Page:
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Occipital region hardest hit by cerebral amyloid angiopathy.

PORTO, PORTUGAL -- Cerebral amyloid angiopathy appears to disproportionately affect the occipital region, according to findings presented at the Fourth International Congress on Vascular Dementia.

In a study involving the postmortem neuropathologic evaluation of brains from 113 subjects (61% women), the incidence and severity of cerebral amyloid angiopathy (CAA) was highest in the occipital region, followed by the frontal, hippocampal, and frontobasal areas. The occipital region was significantly more frequently and more severely affected than the other regions, said Dr. Johannes Attems, of the Otto Wagner Hospital in Vienna.

Cerebral amyloid angiopathy (CAA) is defined by the deposition of amyloid-[beta] peptide in cerebral vessels and has been associated with Alzheimer's disease (AD). Despite the association with AD, CAA has been shown to be an independent risk factor for cognitive decline.

Dr. Attems and his colleagues looked at the topographical distribution of CAA in the vessels of the brain, as well as the relationship between CAA and AD. In all, 63 patients had a clinical diagnosis of dementia and 50 were nondemented. Dementia was assessed retrospectively from hospital charts based on ICD-10 criteria of a Mini-Mental State Examination score less than 20. Subjects ranged in age from 54 to 102 years at the time of death.

Neuropathologic assessment of AD was performed using Consortium to Establish a Registry for Alzheimer's Disease (CER-AD) criteria, Braak stages, and National Institute on Aging/Reagan Institute (NIA-Reagan) criteria. In this cohort, 43 subjects had high-grade AD pathology, 16 had medium-grade AD pathology, 37 had low-grade AD pathology, and had no AD pathology.

Sections were immunostained with modified Bielschowsky silver stain and a commercially available monoclonal human amyloid-[beta] antibody for the detection of amyloid-[beta] in cerebral vessels. The severity of amyloid-[beta] deposition in vessels--and CAA--was semiquantitatively assessed in the frontal, frontobasal, hippocampal, and occipital regions. The researchers used a 5-point scoring system. A grade of 0 signified no amyloid-[beta] was present, while grade 4 signified severe amyloid-[beta] deposition.

Within a region, scores were totaled separately for meningeal and cortical vessels. These values were totaled for a regional score. A mean overall score was then calculated using the regional values. In order to better estimate the relative contribution of the separate regional scores, the overall score was subtracted from each regional score to yield relative scores.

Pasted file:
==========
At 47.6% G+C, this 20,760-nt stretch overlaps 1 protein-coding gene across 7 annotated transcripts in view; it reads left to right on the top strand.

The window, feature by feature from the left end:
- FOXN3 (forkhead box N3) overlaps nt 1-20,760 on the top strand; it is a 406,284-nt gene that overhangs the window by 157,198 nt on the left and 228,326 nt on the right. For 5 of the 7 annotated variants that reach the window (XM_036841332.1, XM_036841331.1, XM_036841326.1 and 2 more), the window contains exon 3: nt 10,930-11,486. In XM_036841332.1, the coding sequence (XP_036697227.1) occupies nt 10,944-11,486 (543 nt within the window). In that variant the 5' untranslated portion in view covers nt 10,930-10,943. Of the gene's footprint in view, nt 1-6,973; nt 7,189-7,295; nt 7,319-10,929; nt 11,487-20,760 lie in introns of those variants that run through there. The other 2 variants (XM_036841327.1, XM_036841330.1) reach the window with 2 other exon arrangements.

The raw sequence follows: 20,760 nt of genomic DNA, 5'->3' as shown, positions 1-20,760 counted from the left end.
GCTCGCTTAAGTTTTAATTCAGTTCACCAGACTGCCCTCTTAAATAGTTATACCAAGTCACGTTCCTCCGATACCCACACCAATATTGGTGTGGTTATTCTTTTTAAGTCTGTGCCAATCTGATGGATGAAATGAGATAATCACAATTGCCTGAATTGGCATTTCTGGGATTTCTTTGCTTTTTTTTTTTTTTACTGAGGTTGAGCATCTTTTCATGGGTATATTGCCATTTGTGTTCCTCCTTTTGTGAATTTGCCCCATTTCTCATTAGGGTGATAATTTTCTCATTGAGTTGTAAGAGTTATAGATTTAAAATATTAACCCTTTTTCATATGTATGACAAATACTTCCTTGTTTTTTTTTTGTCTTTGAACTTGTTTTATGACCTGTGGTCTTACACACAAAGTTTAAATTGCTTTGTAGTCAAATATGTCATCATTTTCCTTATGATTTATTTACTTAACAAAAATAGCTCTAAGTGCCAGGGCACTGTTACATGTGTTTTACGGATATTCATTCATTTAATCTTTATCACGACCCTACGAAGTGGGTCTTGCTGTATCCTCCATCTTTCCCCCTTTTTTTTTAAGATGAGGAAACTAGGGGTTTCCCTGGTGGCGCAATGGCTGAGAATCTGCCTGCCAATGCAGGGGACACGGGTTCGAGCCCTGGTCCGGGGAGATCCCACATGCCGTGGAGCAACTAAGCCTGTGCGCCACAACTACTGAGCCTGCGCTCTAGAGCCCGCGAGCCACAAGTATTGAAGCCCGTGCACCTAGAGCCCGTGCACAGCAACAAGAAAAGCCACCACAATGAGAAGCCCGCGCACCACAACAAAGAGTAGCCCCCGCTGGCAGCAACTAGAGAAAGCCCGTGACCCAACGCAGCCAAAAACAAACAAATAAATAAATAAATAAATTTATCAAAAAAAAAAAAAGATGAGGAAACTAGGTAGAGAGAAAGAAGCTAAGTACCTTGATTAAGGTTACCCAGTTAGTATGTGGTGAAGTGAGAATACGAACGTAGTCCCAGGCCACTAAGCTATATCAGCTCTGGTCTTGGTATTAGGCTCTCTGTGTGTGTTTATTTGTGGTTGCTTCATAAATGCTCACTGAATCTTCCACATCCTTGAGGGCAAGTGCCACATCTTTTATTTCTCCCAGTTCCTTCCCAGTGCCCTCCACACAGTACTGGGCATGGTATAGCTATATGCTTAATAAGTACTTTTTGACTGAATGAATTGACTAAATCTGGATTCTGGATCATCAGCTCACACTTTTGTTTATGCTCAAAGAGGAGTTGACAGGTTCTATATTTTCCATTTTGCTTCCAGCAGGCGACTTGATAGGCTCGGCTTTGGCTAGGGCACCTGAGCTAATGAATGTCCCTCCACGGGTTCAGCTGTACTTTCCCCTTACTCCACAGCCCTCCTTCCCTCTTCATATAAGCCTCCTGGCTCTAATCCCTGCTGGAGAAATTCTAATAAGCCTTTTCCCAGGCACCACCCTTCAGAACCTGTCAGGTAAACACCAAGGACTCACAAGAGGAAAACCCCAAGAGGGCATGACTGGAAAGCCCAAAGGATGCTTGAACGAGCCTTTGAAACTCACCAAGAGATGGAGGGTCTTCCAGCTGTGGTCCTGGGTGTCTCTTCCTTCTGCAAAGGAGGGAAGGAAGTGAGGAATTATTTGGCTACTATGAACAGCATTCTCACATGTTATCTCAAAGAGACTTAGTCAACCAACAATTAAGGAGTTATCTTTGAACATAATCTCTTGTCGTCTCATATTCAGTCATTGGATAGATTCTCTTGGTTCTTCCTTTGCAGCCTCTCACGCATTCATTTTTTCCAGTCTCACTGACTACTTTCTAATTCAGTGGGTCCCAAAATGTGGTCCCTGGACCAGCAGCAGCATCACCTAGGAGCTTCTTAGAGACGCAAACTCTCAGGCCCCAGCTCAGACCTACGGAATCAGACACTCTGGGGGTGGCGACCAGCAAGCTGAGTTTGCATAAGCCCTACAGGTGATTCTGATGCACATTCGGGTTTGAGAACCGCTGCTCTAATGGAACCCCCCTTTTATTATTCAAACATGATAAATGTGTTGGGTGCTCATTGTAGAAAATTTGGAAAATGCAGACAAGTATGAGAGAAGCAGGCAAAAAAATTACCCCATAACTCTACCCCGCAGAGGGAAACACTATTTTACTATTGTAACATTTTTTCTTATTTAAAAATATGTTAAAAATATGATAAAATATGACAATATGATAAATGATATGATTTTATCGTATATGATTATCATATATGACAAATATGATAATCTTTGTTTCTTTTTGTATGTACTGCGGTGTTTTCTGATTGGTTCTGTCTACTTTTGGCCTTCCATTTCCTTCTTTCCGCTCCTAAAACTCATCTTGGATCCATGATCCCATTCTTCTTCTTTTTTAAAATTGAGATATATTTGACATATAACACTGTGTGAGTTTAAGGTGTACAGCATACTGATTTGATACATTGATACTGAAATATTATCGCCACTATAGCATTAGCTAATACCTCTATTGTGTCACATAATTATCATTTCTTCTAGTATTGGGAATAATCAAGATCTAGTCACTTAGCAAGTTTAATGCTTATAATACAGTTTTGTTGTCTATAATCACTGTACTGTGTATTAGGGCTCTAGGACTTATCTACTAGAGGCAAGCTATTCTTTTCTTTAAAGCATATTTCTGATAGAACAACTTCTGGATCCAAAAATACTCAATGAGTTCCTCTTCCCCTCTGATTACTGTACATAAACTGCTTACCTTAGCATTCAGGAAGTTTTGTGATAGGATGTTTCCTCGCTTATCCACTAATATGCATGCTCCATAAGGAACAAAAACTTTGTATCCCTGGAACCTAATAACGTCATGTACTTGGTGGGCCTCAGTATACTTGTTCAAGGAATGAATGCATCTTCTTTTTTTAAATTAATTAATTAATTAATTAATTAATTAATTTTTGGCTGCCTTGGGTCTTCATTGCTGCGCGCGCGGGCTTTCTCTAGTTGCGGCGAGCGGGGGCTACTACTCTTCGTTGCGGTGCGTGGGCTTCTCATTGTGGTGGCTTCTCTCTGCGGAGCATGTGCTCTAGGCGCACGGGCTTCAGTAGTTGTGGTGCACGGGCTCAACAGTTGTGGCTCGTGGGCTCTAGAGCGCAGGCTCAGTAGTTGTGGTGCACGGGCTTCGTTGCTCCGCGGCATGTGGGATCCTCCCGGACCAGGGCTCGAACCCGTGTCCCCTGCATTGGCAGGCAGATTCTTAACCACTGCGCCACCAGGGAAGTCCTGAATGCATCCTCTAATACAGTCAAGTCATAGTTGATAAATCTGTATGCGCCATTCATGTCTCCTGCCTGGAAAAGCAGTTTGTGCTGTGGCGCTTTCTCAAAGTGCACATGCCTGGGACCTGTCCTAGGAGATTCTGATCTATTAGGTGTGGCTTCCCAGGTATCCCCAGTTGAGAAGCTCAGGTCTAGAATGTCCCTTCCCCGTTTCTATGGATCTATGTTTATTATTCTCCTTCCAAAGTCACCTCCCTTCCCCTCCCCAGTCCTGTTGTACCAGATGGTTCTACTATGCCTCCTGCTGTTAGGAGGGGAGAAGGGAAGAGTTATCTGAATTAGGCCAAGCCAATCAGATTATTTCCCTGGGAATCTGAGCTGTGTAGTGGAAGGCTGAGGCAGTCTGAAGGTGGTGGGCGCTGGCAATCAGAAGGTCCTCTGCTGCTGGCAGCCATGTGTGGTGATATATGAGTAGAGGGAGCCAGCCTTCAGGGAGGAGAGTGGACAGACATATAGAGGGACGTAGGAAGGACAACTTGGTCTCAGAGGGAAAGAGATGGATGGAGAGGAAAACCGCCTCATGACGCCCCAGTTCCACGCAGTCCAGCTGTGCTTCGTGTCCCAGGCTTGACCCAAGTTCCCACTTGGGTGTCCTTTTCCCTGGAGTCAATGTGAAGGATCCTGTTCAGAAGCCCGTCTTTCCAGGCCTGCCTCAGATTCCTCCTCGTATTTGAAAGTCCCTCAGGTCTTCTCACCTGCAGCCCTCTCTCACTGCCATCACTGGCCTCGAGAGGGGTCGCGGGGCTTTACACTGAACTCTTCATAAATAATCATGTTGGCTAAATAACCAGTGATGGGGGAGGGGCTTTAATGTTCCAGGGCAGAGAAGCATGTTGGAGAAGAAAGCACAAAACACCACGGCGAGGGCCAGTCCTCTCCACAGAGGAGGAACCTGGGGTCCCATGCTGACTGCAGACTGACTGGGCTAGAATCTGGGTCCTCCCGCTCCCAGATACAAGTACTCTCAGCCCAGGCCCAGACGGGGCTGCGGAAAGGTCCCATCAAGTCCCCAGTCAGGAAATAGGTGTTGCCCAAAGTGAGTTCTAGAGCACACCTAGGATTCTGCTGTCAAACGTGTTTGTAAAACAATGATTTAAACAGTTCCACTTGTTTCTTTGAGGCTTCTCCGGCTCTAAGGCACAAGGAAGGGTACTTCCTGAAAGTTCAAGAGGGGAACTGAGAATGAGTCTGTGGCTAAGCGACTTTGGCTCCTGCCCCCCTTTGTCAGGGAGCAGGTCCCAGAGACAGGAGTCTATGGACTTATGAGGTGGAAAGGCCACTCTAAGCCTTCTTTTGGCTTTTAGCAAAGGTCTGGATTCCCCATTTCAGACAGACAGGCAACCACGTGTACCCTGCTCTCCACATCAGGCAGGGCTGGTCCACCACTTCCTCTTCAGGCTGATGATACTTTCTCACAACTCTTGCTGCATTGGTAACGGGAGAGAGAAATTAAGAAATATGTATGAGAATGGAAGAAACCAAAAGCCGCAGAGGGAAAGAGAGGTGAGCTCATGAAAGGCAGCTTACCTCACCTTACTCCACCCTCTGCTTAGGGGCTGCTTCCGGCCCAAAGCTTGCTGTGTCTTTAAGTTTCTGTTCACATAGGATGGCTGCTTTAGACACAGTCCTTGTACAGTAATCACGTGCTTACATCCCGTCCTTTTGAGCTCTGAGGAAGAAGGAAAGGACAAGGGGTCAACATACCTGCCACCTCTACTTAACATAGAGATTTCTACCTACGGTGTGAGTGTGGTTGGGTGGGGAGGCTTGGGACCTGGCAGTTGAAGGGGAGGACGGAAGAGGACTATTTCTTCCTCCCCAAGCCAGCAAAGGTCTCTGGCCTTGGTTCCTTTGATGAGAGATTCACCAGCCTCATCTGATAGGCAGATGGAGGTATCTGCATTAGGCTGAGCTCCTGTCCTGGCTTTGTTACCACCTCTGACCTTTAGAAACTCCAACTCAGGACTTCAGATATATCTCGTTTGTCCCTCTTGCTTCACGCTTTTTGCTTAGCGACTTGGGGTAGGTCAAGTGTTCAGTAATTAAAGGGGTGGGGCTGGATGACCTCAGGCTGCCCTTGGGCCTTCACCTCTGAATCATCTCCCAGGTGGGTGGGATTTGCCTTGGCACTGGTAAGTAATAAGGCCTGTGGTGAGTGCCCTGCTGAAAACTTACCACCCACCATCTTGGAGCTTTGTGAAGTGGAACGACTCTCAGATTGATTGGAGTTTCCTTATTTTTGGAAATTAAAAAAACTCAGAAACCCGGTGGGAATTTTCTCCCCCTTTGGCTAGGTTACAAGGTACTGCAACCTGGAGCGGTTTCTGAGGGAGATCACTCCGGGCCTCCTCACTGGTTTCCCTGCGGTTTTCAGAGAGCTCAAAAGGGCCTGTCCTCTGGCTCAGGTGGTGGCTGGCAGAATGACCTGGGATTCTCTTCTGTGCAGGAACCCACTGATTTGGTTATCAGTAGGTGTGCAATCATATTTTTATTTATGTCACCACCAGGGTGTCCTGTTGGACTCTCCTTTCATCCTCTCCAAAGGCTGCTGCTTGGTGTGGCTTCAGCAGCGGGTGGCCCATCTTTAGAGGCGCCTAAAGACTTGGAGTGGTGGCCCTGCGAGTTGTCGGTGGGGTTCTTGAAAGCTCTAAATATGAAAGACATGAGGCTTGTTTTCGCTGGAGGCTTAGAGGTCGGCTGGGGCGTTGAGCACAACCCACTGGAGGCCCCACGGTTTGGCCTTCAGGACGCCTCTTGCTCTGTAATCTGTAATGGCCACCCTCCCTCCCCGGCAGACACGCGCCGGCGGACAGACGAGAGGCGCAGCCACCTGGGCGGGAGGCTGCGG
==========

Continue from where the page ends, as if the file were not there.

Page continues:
CAA was present in 77 cases. In these subjects, "Independent of the region, meningeal vessels were always affected more frequently and more severely than cortical vessels," said Dr. Attems. However the differences between meningeal and cortical vessels were only statistically significant in the occipital region.

"CAA prevalence was significantly higher in cases with high-grade AD pathology, compared with cases with no to medium pathology," said Dr. Attems. Overall CAA severity increased with increasing AD pathology. This was true in all of the regions, though only the relative contribution of CAA in the occipital region increases significantly with increasing AD pathology.

"This means that--at least statistically--increasing AD pathology shifts the topographic distribution of CAA even more towards the occipital cortex," he said.

Interestingly, of the brains with no AD pathology, 24% had evidence of CAA. Conversely, 24% of brains with AD pathology showed no evidence of CAA. "We have cases with severe CAA but without any AD pathology and on the other hand, case with high AD pathology completely lacking CAA," said Dr. Attems. This suggests that neuritic AD pathology and CAA might represent different entities.

Demented subjects more frequently showed signs of CAA and CAA total scores were greater than in nondemented patients. This finding suggests a significant association between CAA and dementia, said Dr. Attems. However, after controlling for clinical criteria the association was no longer statistically significant.

"The combination of AD pathology and CAA might synergistically contribute to the development of clinical dementia," said Dr. Attems.

Interestingly, among patients with a CAA total score greater than 0, there was no difference in the prevalence of CAA between cases with high versus low AD pathology. Also the CAA total score did not increase with increasing AD pathology in this subgroup.


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Title Annotation:postmortem neuropathologic evaluation of brains
Author:Wachter, Kerri
Publication:Clinical Psychiatry News
Geographic Code:1USA
Date:Mar 1, 2006
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